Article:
At first they didn’t listen to me. I was just another crazy person in their care They had me “formed” for 1.5 years which gives them the power to lock me up in the psych ward if I do anything weird. It took time to build trust with them and to show them I’m stable. Now my doctor takes what I say seriously. I suffer from insomnia and asked my doctor for a prescription for clonazepam and he agreed. Then I developed akathisia and I asked him for a prescription for Trazodone and he agreed to that too.

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Hello :blush:. I’m so glad you came here. I’m always reading on the people with SCZ side. I try my best to understand how people with SCZ feel. My son has insomnia. I don’t understand why he can’t sleep and it’s sad to see this. I always think it’s because his mind is not as ease. Can you describe your mind/thoughts when you were in psychosis? We’re your thoughts intrusive to the point of not being able to sleep. Was your mind constantly racing? I really need to know how did you realize you were having delusional thoughts. I need my son to realize this. Thank for you offering help to us :heart:.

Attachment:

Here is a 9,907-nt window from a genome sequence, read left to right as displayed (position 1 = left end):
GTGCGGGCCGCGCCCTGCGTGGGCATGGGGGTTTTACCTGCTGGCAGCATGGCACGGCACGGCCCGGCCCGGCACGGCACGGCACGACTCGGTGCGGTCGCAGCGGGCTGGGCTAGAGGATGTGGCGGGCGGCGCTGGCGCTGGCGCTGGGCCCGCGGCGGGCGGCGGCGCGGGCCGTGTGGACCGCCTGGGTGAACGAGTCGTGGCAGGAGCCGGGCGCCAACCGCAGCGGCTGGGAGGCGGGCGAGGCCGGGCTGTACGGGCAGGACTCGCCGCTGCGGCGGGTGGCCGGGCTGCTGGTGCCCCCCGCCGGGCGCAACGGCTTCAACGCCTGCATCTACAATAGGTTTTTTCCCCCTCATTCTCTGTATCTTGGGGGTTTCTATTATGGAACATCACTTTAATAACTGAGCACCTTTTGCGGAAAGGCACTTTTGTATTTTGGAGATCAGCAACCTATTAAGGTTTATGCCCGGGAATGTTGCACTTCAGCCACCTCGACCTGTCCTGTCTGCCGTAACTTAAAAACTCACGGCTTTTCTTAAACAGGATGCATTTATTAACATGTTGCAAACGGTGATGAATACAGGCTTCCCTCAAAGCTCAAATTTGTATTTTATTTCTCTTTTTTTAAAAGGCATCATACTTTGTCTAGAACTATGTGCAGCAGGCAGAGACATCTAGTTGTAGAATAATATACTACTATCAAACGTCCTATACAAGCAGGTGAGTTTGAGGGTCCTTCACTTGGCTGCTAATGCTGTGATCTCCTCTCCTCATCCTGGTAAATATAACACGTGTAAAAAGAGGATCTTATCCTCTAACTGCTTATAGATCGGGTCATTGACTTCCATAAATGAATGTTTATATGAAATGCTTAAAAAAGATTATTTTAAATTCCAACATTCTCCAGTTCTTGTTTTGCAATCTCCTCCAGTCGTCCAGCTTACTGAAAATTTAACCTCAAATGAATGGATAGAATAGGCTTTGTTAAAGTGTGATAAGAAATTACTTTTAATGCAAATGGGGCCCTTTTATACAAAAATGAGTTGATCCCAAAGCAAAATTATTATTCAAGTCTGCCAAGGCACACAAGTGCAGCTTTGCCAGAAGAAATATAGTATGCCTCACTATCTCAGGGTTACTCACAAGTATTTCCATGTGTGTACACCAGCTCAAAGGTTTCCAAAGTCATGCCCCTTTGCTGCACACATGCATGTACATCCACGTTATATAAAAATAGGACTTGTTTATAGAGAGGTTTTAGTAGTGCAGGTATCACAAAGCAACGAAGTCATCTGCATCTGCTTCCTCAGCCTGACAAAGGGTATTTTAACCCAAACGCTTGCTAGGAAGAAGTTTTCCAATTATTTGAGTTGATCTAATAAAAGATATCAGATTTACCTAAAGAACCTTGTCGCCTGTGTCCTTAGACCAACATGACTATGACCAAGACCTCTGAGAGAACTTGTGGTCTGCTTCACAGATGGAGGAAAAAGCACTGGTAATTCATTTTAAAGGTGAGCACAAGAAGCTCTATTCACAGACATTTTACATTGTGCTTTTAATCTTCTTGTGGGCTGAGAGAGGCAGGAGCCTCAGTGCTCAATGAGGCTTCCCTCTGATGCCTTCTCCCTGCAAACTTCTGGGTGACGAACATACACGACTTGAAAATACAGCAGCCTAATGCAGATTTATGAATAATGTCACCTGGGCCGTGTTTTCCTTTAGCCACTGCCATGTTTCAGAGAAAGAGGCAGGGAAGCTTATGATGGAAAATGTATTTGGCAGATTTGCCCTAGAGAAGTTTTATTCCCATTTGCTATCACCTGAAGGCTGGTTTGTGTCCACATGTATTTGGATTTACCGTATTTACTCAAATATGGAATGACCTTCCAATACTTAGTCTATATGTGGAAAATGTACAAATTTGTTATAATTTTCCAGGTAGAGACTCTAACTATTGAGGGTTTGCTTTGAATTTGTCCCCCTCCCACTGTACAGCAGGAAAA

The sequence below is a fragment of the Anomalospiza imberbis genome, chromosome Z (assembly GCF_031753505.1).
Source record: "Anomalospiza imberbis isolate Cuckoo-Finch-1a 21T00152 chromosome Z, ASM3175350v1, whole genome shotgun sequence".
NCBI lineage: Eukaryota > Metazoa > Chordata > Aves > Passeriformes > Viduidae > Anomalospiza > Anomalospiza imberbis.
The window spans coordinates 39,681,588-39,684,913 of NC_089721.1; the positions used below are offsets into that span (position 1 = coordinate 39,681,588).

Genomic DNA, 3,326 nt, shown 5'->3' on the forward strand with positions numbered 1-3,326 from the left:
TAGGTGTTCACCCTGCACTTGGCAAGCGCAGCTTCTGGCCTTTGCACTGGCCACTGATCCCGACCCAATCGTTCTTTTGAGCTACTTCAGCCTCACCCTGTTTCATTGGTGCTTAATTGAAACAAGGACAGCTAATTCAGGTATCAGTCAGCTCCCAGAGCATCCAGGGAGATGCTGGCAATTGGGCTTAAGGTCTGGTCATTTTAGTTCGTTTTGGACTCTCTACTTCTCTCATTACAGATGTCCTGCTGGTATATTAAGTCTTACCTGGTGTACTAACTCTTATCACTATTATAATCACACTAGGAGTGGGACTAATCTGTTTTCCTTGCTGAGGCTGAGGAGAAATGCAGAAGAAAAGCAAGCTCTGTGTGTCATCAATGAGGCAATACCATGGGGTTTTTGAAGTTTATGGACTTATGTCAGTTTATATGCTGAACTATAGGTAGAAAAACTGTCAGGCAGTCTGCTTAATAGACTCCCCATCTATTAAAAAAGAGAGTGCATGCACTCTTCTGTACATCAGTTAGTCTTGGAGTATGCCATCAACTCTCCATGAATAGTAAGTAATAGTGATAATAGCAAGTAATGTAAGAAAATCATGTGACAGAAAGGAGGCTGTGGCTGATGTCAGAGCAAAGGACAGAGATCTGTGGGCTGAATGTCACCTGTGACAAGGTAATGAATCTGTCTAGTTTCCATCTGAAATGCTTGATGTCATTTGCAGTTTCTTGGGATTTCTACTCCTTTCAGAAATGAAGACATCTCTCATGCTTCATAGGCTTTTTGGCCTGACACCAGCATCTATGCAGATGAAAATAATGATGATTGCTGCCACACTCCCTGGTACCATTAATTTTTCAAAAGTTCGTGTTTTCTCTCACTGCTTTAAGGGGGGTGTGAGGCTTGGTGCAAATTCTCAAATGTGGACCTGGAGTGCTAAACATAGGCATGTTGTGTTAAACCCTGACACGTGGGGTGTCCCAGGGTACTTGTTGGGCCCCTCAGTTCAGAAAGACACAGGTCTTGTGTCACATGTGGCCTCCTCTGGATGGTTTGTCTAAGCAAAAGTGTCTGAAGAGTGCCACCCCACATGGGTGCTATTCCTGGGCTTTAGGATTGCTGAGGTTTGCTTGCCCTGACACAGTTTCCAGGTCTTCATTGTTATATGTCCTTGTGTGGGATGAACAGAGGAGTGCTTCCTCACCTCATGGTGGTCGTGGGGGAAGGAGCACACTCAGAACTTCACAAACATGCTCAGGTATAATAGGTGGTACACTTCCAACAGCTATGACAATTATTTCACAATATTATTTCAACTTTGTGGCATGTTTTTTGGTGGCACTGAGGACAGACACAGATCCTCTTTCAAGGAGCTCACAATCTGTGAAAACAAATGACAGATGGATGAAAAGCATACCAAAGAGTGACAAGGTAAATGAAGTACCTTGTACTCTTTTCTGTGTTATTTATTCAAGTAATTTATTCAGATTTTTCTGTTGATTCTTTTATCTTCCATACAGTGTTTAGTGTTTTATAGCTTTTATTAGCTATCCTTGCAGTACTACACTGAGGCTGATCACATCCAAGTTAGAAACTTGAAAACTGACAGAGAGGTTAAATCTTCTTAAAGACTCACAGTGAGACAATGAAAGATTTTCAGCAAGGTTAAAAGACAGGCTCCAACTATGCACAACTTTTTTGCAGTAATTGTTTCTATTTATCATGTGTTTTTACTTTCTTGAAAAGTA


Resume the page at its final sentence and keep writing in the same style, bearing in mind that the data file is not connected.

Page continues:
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Hello, we schizophrenics are a diverse group. While some of us hear voices, what we hear varies from one person to another. We don’t all hear the same thing, or see the same things, or believe the same things (delsuions),

When it comes to feeling, many of us have flattened emotions. That is an example of a “negative symptom”. Medications can make us even less emotional. Antipsychotic medications are also called “Major tranquilizers” so it’s no surprise they flatten out a lot of people. This is a problem I have. While my cognition is fine, my feelings are usually flat. The types of feelings we do experience are usually negative ones. Anxiety, depression, sometimes anger, fear. It took me 17 years to finally get to a place where I am happy.